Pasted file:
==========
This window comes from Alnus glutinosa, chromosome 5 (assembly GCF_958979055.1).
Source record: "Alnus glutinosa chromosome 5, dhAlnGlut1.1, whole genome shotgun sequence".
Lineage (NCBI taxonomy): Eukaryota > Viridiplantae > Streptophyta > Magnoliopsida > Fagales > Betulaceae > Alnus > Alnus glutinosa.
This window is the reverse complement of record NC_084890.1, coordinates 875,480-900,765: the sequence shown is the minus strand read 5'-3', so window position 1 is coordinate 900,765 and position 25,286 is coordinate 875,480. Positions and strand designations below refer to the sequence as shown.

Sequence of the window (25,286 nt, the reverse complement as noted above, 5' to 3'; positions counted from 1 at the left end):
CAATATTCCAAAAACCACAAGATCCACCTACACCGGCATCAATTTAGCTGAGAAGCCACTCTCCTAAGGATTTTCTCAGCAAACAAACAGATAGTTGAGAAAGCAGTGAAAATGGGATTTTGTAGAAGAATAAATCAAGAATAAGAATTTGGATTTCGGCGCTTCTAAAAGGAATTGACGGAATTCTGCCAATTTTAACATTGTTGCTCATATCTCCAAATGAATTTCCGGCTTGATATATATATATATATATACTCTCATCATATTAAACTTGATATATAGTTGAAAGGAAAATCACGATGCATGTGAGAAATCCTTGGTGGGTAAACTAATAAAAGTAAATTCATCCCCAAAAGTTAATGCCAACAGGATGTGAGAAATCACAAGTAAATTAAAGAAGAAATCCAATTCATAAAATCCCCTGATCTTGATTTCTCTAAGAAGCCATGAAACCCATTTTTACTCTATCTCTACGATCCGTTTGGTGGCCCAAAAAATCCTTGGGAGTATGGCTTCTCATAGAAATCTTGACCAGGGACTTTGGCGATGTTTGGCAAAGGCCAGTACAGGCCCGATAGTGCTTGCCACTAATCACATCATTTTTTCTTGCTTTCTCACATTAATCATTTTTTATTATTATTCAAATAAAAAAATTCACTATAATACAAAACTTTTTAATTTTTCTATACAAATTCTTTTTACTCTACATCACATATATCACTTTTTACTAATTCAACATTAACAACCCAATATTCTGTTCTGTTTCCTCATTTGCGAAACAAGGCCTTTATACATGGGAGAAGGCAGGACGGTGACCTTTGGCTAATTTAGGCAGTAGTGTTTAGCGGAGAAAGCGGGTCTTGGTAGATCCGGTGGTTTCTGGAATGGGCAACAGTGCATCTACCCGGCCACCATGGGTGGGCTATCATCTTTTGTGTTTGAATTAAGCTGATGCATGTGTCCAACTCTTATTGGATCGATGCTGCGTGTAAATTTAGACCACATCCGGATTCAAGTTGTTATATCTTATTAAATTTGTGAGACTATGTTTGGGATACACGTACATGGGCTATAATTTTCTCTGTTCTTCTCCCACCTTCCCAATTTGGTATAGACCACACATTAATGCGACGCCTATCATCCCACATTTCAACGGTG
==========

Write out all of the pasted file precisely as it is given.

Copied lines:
This window comes from Alnus glutinosa, chromosome 5 (assembly GCF_958979055.1).
Source record: "Alnus glutinosa chromosome 5, dhAlnGlut1.1, whole genome shotgun sequence".
Lineage (NCBI taxonomy): Eukaryota > Viridiplantae > Streptophyta > Magnoliopsida > Fagales > Betulaceae > Alnus > Alnus glutinosa.
This window is the reverse complement of record NC_084890.1, coordinates 875,480-900,765: the sequence shown is the minus strand read 5'-3', so window position 1 is coordinate 900,765 and position 25,286 is coordinate 875,480. Positions and strand designations below refer to the sequence as shown.

Sequence of the window (25,286 nt, the reverse complement as noted above, 5' to 3'; positions counted from 1 at the left end):
CAATATTCCAAAAACCACAAGATCCACCTACACCGGCATCAATTTAGCTGAGAAGCCACTCTCCTAAGGATTTTCTCAGCAAACAAACAGATAGTTGAGAAAGCAGTGAAAATGGGATTTTGTAGAAGAATAAATCAAGAATAAGAATTTGGATTTCGGCGCTTCTAAAAGGAATTGACGGAATTCTGCCAATTTTAACATTGTTGCTCATATCTCCAAATGAATTTCCGGCTTGATATATATATATATATATACTCTCATCATATTAAACTTGATATATAGTTGAAAGGAAAATCACGATGCATGTGAGAAATCCTTGGTGGGTAAACTAATAAAAGTAAATTCATCCCCAAAAGTTAATGCCAACAGGATGTGAGAAATCACAAGTAAATTAAAGAAGAAATCCAATTCATAAAATCCCCTGATCTTGATTTCTCTAAGAAGCCATGAAACCCATTTTTACTCTATCTCTACGATCCGTTTGGTGGCCCAAAAAATCCTTGGGAGTATGGCTTCTCATAGAAATCTTGACCAGGGACTTTGGCGATGTTTGGCAAAGGCCAGTACAGGCCCGATAGTGCTTGCCACTAATCACATCATTTTTTCTTGCTTTCTCACATTAATCATTTTTTATTATTATTCAAATAAAAAAATTCACTATAATACAAAACTTTTTAATTTTTCTATACAAATTCTTTTTACTCTACATCACATATATCACTTTTTACTAATTCAACATTAACAACCCAATATTCTGTTCTGTTTCCTCATTTGCGAAACAAGGCCTTTATACATGGGAGAAGGCAGGACGGTGACCTTTGGCTAATTTAGGCAGTAGTGTTTAGCGGAGAAAGCGGGTCTTGGTAGATCCGGTGGTTTCTGGAATGGGCAACAGTGCATCTACCCGGCCACCATGGGTGGGCTATCATCTTTTGTGTTTGAATTAAGCTGATGCATGTGTCCAACTCTTATTGGATCGATGCTGCGTGTAAATTTAGACCACATCCGGATTCAAGTTGTTATATCTTATTAAATTTGTGAGACTATGTTTGGGATACACGTACATGGGCTATAATTTTCTCTGTTCTTCTCCCACCTTCCCAATTTGGTATAGACCACACATTAATGCGACGCCTATCATCCCACATTTCAACGGTG